Compared to previous Camelbak reservoirs, the mouth is a bit larger—big enough to stick your hand in for cleaning (Camelbak claims it’s the largest mouth on today’s market). The drinking hose is detachable from the bladder, which allows for quicker refills.
The bite valve (the piece you drink through), also has an easily removable cover to keep the valve clean (nothing worse than going for a drink and getting a mouthful of dirt). The bite valve also has a locking mechanism so I won’t leak during storage.
The bladder tube also has multiple exit holes from the pack, allowing you to loop it over your shoulder or under your arm. The latter is a rarely seen option ideal if you’ll be navigating through thick brush or another environment where an exposed tube might get hooked on something.
Still, even with these improvements, if you don’t want to stick to the standard issue Camelbak bladder, there’s nothing stopping you from replacing it. If you’re planning on getting the most out of this pack’s ability to take punishment.
Source bladders are reputably among the industry’s toughest. The top of the Source bladder completely unzips, which allows for more thorough cleaning than Camelbak bladders.
A bit of debate exists over the 2015 Ambush design compared to its predecessor, which is now discontinued on Camelbak’s site, but can still be purchased on Amazon and other third-party retailers.
About 96 percent of the pack remained the same, so really, this shouldn’t make or break your decision on whether or not to buy an Ambush.
The aforementioned omission of the PALS webbing was a point of criticism. The other was, more significantly, the removal of the padded pack straps. The likely rational of Camelbak, presumably, is that since the weight of the small pack would be little more than the water being carried, padded straps weren’t as crucial as they would be for a heavier pack.
Although the pack is still very comfortable (to the point that you forget it’s on), padded straps, as a rule of thumb, are always preferable.
It should also be mentioned that Camelbak warranty covers both the old and the new, since the warranty applies to the pack itself regardless of when or where it was purchased.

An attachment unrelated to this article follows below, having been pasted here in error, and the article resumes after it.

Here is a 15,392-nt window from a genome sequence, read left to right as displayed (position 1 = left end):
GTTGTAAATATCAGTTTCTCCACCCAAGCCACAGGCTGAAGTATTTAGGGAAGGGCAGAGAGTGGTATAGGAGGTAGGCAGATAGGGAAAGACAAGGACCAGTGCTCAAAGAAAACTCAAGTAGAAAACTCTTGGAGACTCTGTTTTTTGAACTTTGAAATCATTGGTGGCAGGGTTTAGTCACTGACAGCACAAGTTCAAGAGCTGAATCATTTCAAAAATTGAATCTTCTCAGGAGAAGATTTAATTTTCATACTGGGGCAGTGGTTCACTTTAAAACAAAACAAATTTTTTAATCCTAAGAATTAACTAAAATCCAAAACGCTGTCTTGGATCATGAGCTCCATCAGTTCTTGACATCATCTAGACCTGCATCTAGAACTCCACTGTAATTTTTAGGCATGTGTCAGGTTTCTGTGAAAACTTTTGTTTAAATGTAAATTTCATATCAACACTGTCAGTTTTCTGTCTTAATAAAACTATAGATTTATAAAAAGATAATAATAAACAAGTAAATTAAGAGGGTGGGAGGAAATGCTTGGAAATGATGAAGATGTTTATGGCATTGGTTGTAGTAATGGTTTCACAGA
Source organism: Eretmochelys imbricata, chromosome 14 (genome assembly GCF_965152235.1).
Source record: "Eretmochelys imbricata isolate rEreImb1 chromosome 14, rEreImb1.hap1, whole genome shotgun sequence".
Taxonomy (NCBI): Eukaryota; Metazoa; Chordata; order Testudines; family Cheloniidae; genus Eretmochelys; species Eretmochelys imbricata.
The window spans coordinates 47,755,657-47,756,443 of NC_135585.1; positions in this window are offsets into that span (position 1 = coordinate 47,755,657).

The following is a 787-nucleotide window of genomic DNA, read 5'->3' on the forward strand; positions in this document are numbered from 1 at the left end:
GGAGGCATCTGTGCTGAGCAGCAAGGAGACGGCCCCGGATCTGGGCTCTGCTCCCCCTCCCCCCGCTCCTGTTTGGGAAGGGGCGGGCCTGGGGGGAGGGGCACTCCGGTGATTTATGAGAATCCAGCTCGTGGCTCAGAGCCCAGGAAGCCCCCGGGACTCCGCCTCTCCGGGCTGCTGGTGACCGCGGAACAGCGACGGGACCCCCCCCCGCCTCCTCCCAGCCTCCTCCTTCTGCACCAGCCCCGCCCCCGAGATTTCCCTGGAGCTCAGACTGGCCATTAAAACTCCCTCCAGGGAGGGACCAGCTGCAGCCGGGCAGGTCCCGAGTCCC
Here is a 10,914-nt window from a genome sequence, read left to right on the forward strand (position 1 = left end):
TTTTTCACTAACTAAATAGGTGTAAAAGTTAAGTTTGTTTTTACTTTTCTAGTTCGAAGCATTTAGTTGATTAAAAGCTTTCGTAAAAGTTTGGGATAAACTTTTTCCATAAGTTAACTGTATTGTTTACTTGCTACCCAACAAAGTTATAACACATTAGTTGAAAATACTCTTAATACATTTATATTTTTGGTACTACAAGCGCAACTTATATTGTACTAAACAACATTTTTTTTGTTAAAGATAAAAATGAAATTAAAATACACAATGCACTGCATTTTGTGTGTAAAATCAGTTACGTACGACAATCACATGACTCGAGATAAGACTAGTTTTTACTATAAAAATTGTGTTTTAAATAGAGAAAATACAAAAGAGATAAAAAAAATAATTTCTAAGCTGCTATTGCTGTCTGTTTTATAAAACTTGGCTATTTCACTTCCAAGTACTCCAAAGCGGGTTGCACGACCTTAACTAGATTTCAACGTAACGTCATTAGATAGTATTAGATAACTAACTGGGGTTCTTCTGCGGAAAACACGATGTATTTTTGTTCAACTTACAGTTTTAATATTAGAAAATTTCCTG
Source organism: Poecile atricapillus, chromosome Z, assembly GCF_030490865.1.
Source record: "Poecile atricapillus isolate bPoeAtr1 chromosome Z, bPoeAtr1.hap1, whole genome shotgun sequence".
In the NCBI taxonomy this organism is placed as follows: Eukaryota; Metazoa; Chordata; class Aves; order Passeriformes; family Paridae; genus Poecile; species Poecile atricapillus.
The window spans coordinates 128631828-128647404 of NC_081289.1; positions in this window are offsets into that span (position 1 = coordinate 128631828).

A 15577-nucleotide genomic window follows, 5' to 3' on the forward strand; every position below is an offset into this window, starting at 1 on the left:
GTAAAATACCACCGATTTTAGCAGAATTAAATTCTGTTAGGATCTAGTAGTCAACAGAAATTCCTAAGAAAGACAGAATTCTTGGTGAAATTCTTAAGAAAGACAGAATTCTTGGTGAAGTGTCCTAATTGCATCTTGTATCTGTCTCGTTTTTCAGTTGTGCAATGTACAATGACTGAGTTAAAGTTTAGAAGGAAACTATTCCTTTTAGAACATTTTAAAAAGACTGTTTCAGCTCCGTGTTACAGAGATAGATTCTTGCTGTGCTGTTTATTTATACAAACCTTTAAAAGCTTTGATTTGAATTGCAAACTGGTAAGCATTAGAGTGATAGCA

As far as build quality, this pack would be tough to beat. It’s safe to say that if it’s good enough for Middle East military operations, it will likely be sufficient for your plans with it.
The newer Ambush model retails for here for an attractive price, although the older model can be purchased for slightly less (check here on Amazon). This puts it on the slightly upper end of the price scale for hydration packs.
Much more affordable options exist. Even big discount retailers like Sam’s Club and Costco offer options for under $50 that will hold up under light use. One could argue that if you’re using a hydration pack for little more than music festivals or hiking once or twice a month, that’s all you need.
Sure, reliability isn’t as crucial when you aren’t on a military combat mission. But quality and durability are always worth investing in, especially for something you should only need to buy once, like a hydration pack.
Pound for pound, the Camelbak Ambush is debatably the best hydration pack on the market. As long as you’re packing light, you don’t need to look any further.
Sam Hardy is an outdoor enthusiast with a penchant for survival skills. He writes about the great outdoors and his favorite equipment here.